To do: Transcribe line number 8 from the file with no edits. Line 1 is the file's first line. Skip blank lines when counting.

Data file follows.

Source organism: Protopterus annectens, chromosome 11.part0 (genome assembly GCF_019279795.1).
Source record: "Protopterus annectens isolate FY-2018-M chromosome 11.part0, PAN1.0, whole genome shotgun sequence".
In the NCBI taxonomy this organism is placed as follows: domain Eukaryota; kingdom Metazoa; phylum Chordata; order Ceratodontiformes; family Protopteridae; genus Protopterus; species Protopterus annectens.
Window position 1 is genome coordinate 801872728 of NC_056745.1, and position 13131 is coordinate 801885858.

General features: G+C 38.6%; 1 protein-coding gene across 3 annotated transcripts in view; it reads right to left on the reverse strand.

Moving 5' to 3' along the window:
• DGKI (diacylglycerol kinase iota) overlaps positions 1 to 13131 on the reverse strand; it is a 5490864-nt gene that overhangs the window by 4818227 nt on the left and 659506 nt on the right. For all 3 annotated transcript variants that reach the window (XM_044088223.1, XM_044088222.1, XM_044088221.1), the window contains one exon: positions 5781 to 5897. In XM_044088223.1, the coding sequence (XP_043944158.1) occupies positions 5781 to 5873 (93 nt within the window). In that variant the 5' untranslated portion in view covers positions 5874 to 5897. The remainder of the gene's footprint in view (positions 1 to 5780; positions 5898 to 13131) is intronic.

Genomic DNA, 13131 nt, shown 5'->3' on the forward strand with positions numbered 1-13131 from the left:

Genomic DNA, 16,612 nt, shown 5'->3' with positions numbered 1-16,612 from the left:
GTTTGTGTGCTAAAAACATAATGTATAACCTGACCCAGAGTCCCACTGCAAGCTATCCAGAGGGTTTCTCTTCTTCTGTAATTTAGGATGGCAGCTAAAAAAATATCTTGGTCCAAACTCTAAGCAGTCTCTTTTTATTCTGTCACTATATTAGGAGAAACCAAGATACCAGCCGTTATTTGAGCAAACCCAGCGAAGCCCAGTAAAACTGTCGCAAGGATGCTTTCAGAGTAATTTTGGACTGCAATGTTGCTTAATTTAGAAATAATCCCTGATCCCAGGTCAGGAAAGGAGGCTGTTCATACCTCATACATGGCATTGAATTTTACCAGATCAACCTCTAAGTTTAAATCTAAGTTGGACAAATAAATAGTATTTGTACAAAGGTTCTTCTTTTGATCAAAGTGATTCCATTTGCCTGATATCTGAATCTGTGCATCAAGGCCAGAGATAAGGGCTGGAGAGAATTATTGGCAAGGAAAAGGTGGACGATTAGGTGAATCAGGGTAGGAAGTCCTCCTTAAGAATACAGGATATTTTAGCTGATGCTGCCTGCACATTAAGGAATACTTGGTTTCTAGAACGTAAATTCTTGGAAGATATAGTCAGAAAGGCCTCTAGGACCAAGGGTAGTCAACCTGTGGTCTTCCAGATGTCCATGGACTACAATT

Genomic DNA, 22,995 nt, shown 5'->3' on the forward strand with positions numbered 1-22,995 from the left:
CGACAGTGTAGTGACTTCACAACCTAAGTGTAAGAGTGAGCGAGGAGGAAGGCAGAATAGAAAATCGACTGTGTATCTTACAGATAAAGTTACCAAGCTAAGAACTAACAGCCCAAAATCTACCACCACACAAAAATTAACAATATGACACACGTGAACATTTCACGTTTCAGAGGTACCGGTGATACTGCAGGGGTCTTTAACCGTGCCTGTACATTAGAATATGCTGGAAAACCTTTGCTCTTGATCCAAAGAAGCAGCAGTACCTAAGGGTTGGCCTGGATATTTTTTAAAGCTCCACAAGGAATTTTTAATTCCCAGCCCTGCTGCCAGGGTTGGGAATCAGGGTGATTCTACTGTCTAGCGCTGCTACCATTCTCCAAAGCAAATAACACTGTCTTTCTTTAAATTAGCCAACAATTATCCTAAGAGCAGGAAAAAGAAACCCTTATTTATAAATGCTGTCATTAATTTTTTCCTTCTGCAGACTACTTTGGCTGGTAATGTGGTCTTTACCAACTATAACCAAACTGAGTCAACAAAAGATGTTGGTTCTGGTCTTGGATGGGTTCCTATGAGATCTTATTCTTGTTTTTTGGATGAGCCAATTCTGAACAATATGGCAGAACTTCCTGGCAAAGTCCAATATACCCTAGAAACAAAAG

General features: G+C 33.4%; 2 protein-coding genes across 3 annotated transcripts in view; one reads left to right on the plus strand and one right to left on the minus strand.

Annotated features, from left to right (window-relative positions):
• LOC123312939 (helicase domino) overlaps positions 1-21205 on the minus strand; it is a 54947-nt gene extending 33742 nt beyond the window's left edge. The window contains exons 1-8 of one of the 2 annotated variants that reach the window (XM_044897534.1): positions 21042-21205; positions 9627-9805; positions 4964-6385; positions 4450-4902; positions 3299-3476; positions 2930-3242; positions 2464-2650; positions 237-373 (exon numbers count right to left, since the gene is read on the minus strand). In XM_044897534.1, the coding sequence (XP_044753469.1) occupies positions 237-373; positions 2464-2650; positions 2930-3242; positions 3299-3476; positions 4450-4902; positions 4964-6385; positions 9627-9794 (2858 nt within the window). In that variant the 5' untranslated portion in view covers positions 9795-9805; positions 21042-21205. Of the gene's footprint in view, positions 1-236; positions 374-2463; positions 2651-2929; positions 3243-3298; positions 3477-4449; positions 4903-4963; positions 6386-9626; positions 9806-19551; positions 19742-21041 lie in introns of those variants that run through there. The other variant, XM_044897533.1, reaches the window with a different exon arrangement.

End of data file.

Genomic DNA, 13131 nt, shown 5'->3' on the forward strand with positions numbered 1-13131 from the left: